The Tea Party fundraising group FreedomWorks ran out of cash and had to take out a $1 million line of credit this year, according to a Friday report by Buzzfeed's McKay Coppins and Rosie Gray. Sources close to the organization explain that while FreedomWorks raised more than $40 million in 2012, the nonprofit has come up with less than $10 million this year. Which doesn't sound horrible, considering it's not an election year, but FreedomWorks CEO Matt Kibbe (the one with the weird sideburns) has been blowing through company cash on very un-populist party expenses: fancy hotel rooms and a craft beer bar.
FreedomWorks spokeswoman Jackie Bodnar didn't deny these claims to Coppins and Gray, but she had a few words for their sources:
"Someone has clearly contacted you with the rumors being spread about FreedomWorks, and they are part of a series of baseless attacks from salty former employees who have decided to spend their days spreading lies rather than working to advance the movement. It’s really unfortunate to watch the malice unfold from these nameless accusers who lurk in the shadows of ‘deep background’ interviews."
What "salty" ex-employees might Bodnar be referring to? We have some guesses. Former chairman Dick Armey (right) resigned with a fair amount of money in his pocket after trying to stage an armed coup at company headquarters before the 2012 election. According to reports, on the day after Labor Day 2012, Armey "walked into the group’s Capitol Hill offices with his wife, Susan, and an aide holstering a handgun at his waist. The aim was to seize control of the group and expel Armey's enemies: The gun-wielding assistant escorted FreedomWorks’ top two employees off the premises, while Armey suspended several others who broke down in sobs at the news."
And since he left, Armey has publicized Freedomworks' poor investments. In January, he revealed that FreedomWorks paid Glenn Beck and Rush Limbaugh a lot of money to promote the organization, but that investment did not deliver in terms of fundraising.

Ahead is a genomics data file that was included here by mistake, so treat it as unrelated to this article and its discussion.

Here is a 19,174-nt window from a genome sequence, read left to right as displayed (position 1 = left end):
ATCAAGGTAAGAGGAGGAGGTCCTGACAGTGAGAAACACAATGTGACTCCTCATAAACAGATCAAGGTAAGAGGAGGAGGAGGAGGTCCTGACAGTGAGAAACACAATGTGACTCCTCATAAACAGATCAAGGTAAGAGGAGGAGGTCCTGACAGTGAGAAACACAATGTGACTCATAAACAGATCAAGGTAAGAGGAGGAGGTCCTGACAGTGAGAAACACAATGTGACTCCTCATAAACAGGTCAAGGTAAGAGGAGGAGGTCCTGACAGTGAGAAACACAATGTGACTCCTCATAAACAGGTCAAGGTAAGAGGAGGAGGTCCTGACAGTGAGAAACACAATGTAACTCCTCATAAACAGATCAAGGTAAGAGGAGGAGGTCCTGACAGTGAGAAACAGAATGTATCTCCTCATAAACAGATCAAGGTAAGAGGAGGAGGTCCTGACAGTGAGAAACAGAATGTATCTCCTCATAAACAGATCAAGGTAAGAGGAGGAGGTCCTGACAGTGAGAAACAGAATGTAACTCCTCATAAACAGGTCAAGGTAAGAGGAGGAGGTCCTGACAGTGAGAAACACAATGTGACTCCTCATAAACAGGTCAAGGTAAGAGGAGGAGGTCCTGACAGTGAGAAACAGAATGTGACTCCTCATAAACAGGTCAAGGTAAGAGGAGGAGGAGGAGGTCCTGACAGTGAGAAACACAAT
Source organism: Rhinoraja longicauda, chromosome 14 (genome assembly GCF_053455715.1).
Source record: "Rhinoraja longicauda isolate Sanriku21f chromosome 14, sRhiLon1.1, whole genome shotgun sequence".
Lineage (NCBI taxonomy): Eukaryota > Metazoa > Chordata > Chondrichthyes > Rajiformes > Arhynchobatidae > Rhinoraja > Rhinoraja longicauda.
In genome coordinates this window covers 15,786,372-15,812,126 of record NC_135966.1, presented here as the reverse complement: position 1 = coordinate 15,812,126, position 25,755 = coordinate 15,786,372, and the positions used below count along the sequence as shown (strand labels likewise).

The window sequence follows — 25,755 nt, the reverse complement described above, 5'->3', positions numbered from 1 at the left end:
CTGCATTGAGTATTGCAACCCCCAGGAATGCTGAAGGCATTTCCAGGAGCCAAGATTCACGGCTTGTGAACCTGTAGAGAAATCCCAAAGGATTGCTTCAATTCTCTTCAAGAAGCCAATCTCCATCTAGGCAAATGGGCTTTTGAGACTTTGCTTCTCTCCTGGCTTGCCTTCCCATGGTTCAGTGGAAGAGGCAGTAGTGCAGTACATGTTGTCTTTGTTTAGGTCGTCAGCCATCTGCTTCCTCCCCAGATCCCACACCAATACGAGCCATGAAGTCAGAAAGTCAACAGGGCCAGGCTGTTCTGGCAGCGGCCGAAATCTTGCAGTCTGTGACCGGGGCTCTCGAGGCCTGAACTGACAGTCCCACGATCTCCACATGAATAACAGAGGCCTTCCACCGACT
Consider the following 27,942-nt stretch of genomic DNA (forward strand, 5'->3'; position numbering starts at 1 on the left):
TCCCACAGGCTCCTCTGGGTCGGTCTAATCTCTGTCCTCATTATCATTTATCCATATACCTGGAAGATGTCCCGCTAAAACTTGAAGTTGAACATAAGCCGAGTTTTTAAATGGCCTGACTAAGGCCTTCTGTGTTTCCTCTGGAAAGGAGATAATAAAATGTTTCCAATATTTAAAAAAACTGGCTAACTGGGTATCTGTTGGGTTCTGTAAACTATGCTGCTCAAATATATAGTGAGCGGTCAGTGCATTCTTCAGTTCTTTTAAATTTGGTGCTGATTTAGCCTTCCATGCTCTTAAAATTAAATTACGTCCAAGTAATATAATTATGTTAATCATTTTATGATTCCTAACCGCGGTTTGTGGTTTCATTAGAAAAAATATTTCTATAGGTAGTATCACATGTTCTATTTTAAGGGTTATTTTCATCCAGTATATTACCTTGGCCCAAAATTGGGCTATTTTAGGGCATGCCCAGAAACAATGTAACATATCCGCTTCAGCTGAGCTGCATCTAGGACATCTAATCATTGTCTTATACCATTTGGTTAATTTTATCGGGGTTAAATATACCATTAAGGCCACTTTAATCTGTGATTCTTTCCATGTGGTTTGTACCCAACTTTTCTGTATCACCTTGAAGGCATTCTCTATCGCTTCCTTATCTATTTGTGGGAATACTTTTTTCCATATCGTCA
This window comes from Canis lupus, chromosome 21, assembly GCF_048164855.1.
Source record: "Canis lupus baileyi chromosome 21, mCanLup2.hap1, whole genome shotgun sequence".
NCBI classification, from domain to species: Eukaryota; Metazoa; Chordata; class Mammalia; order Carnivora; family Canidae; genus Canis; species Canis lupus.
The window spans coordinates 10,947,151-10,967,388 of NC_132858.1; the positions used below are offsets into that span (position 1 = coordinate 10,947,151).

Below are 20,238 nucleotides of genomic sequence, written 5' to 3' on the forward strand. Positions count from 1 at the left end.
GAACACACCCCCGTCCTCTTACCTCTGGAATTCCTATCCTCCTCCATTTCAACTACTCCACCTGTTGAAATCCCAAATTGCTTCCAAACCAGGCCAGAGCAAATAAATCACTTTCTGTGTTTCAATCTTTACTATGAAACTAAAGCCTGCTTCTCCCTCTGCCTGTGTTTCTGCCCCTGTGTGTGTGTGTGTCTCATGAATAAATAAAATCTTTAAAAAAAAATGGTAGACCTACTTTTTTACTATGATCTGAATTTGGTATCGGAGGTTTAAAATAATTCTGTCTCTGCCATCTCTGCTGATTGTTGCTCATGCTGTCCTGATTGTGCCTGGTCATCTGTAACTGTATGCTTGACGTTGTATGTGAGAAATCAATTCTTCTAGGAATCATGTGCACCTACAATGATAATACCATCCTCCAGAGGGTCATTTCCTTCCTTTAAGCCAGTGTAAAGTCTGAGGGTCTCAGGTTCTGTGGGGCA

Now Freedomworks' money problems seem to stem from ill-advised spending. Coppins and Gray report, "Sources describe a culture where fiscal conservatism is ostensibly prized, but staff dine out at fancy restaurants on the company’s dollar and a microbrew bar in the office with four kegs (Kibbe is a craft beer aficionado) is paid for with FreedomWorks money." Kibbe hasn't responded to these claims, but Bodnar says they come from "bored former employees." She insists, "We’re moving full steam ahead in our efforts to help grassroots conservatives keep the pressure on Congress to defund and/or delay Obamacare."
Buzzfeed's report doesn't quite gel with Robert Costa's in The National Review in September. Costa reported that Tea Party groups were only getting stronger during the run up to the shutdown: "Business has boomed since the push to defund Obamacare caught on. Conservative activists are lighting up social media, donations are pouring in, and e-mail lists are growing." But, according to Coppins and Gray, the Tea Party message has caught on to the point that FreedomWorks no longer has a monopoly on it.
The Senate Conservatives Fund and the Heritage Foundation have gotten in on the populist fundraising action, too. According to a BuzzFeed source, "The Senate Conservatives Fund is 'sucking the oxygen out of the room when it comes to the primary election piece of what FreedomWorks used to do. And Heritage Action has grown tremendously as far as organizing the grassroots activists goes.'" FreedomWorks launched Sen. Ted Cruz's career, but now SCF is on the "forefront of the shutdown battle, threatening to finance primary challenges to any Republican who doesn’t hold the line." In the free marketplace of ideas, FreedomWorks needs to work a little harder to earn its craft beers.
(Photo via the Associated Press.)
This article is from the archive of our partner The Wire.